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      Thyroid hormone concentrations in severely or critically ill patients with COVID-19

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          Abstract

          Objective

          COVID-19 is a new coronavirus infectious disease. We aimed to study the characteristics of thyroid hormone levels in patients with COVID-19 and to explore whether thyroid hormone predicts all-cause mortality of severely or critically ill patients.

          Methods

          The clinical data of 100 patients with COVID-19, who were admitted to Wuhan Tongji Hospital from February 8 to March 8, 2020, were analyzed in this retrospective study. The patients were followed up for 6–41 days. Patients were grouped into non-severe illness and severe or critical illness, which included survivors and non-survivors. Multivariate Cox proportional hazards analysis was used to estimate hazard ratios (HRs) and 95% confidence intervals (CIs) for all-cause mortality in association with continuous and the lower two quartiles of thyroid hormone concentrations in severely or critically ill patients.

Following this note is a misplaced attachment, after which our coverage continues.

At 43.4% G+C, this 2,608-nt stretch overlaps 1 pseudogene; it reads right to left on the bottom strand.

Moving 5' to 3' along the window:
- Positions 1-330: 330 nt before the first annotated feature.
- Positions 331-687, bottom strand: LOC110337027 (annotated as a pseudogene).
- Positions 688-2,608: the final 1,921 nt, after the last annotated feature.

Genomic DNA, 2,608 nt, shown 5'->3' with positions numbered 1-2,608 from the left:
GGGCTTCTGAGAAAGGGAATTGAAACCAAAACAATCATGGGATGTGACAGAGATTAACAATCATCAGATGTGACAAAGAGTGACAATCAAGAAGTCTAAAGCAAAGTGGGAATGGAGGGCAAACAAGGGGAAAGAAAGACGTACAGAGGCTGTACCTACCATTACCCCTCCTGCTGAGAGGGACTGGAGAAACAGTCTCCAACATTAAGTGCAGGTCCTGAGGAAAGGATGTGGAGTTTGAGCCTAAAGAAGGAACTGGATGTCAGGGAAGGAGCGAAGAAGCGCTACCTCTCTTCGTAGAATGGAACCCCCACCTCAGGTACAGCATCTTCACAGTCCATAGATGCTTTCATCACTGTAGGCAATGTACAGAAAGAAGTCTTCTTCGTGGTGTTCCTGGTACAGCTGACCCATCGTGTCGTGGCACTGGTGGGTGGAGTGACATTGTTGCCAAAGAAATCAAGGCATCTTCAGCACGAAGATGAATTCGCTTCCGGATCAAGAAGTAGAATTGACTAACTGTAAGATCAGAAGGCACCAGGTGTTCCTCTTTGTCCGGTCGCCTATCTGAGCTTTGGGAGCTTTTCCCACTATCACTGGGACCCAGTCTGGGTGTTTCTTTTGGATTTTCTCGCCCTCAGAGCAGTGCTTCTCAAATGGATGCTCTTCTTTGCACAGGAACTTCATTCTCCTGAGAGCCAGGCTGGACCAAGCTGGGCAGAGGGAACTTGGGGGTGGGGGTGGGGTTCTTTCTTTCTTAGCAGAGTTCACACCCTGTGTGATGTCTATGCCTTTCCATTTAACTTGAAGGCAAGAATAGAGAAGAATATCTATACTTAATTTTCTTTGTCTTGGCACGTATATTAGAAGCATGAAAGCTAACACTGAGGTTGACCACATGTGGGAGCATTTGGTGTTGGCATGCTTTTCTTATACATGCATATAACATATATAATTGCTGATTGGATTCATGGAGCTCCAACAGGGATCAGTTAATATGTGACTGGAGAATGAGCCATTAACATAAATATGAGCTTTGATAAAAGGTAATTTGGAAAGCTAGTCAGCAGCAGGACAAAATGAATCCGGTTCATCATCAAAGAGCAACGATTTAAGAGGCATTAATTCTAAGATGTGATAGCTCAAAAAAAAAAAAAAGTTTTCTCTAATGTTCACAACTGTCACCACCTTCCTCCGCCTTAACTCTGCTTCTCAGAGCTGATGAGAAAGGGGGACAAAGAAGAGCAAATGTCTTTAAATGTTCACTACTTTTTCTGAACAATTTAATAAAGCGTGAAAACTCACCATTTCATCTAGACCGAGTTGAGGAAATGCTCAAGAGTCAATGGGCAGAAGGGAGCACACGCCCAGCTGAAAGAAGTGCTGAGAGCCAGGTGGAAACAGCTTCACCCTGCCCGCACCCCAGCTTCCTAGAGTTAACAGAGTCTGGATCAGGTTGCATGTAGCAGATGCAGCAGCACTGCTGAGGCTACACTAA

Results

          The means of free T3 (FT3) were 4.40, 3.73 and 2.76 pmol/L in non-severely ill patients, survivors and non-survivors, respectively. The lower (versus upper) two quartiles of FT3 was associated with all-cause mortality HR (95% CI) of 9.23 (2.01, 42.28). The HR (95% CI) for all-cause mortality in association with continuous FT3 concentration was 0.41 (0.21, 0.81). In the multivariate-adjusted models, free T4 (FT4), TSH and FT3/FT4 were not significantly related to all-cause mortality. Patients with FT3 less than 3.10 pmol/L had increased all-cause mortality.

          Conclusion

          FT3 concentration was significantly lower in patients with severe COVID-19 than in non-severely ill patients. Reduced FT3 independently predicted all-cause mortality of patients with severe COVID-19.

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          Most cited references 26

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          Characteristics of and Important Lessons From the Coronavirus Disease 2019 (COVID-19) Outbreak in China: Summary of a Report of 72 314 Cases From the Chinese Center for Disease Control and Prevention

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            COVID-19: consider cytokine storm syndromes and immunosuppression